But I do know that something must be done in Venezuela. This is a crisis of epic and tragic proportions. Yes, countries must be given time and space to solve their own problems, but there comes a time when claims of sovereign right to rule are no longer applicable, and when white-gloved diplomacy has run its course in vain. I realize that it is hard to say precisely when that moment comes, but in retrospect we know it arrived before the Nazis spread across Europe and decimated the Jewish people, we know it arrived at some moment before the Rwandan genocide, and I think it is teetering on the brink in some other African countries right now. Over a million refugees there do not have a country, food to eat, a place to sleep, or even know where their mothers and fathers are or where their children are. Yes, a time comes when every believer must stop whatever they are doing and act. That time has come!

There are many things that can be done for Venezuela. No one among us knows all that must be done, but there some things all of us must do for Venezuela. This is what you can do.

  1. Stop and pray throughout the day for the perfect will of God and His righteous rule there. I know that you think you know what it should look like. Trust me, I do too. But we must stop and pray to the One who actually knows.
  2. Stop and pray throughout the day for those unfairly jailed to be released.
  3. Stop and pray throughout the day for freedom for Venezuelans to choose their leaders.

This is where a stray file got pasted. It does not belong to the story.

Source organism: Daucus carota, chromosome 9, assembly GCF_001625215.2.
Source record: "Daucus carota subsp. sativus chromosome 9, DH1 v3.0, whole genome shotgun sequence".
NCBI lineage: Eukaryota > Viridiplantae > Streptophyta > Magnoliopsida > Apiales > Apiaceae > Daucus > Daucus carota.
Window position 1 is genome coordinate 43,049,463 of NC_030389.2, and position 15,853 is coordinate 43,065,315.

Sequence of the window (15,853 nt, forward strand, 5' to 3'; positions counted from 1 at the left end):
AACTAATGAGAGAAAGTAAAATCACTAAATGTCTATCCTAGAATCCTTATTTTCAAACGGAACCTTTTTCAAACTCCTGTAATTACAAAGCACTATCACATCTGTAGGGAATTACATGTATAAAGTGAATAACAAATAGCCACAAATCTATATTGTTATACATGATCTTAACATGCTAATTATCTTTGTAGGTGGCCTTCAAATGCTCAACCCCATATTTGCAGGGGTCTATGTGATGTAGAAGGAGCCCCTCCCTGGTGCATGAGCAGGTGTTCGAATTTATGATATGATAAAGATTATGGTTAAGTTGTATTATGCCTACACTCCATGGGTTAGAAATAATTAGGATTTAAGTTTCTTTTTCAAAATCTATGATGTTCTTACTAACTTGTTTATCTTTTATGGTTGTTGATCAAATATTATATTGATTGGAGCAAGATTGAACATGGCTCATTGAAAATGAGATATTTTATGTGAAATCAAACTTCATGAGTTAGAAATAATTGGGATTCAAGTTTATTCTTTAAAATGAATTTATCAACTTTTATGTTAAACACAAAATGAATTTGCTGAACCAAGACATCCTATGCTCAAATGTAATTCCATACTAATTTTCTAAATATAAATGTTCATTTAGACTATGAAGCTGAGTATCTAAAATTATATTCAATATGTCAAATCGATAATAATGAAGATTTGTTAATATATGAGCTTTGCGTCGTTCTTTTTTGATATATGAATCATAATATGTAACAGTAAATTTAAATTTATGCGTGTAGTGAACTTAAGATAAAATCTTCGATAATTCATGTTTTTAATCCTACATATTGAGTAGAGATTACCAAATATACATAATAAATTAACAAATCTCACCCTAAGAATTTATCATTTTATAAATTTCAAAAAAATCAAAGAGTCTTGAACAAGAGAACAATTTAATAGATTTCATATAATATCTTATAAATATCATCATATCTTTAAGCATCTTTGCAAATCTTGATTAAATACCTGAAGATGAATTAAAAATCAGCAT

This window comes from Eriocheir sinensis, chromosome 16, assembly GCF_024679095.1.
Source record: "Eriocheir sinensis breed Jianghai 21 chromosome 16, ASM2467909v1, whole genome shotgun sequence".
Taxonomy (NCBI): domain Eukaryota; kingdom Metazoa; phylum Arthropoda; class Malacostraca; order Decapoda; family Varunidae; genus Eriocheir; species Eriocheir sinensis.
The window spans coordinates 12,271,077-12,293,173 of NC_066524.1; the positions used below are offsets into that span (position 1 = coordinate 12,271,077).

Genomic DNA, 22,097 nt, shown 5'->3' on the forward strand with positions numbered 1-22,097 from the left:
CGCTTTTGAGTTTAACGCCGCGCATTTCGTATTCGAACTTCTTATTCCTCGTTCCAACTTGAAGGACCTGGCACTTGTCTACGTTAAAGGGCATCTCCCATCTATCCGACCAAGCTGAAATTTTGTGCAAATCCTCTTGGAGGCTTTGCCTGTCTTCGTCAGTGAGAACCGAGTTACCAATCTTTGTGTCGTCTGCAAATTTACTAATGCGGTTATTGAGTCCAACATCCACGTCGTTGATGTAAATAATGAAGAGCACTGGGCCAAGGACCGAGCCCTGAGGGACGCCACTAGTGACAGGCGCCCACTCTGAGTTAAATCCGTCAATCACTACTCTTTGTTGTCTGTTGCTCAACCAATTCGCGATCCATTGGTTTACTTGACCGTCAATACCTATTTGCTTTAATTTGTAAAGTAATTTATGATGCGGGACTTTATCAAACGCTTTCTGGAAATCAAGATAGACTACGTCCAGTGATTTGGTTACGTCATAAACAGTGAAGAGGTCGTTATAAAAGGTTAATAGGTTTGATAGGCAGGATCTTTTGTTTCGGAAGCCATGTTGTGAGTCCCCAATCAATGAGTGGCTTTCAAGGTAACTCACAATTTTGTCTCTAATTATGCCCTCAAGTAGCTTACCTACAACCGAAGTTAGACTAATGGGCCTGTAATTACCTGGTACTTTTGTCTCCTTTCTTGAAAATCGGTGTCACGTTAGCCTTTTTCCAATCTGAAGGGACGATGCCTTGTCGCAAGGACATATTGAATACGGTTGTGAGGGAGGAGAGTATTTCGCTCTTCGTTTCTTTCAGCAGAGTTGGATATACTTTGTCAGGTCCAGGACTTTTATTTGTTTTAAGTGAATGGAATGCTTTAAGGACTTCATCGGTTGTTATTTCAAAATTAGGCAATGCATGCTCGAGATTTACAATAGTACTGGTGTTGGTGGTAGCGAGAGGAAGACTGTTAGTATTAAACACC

4. Stop and pray throughout the day for food for the hungry, medicine for the sick, care for the wounded, peace for society, and for voices of hope and reason to sound in the hearing of all.
  5. Stop and pray throughout the day for Awakening and revival for both the people and the leadership – praying throughout the day for repentance, reconciliation, restitution, restoration, and regeneration among the people and the government.
  6. Stop and pray throughout the day for the Gospel to run and have unhindered access to the hearts of every Venezuelan.
  7. Stop and pray throughout the day for yourself to be the answer to the prayers of others by asking, “Lord, what is it that is not being done that ought to be done that I could do, and if it were done You would be more glorified in Venezuela and Your kingdom would expand there?” Then think about that. Then do it. No matter what.

What is amazing to me as I write this is how many of the genuine believers who read this will see this as weak, inadequate, naïve, or simply pious platitudes. The truth is that the only hope for Venezuela is God Himself. He must change hearts, free captives, provide for the needy, and enable His church to stand strong in the midst of this chaos.

What Venezuela needs right now is some immediate help to escape this dark night of terror. What Venezuela needs in order to stay free from it is pervasive saturation of Gospel-preaching churches, biblically-qualified pastors, discipled believers, and Christ-honoring families in every home. In the absence of that, the return of this dark reign is inevitable, but with it, Venezuela’s future is as bright as the promises of God.

These are not naïve, Pollyanna, Sunday School-answers to some of the most complex problems of the world. Seriously, we all know that Venezuela needs immediate practical help in this crisis. And we must give it. But the truth is that we can never throw enough money or Western answers to provide long-term solutions in a broken world. Ask anyone in Haiti.

Yes, immediate temporal help is needed, but eternal hope is the only answer.

What can we do to help Venezuela? Pray to the only One who can change the hearts, homes, health, and harmony of nations. Pray!

Dr. David Sills

Dr. David Sills is the founder and president of Reaching & Teaching International Ministries, a missions professor at The Southern Baptist Theological Seminary, speaker, and author.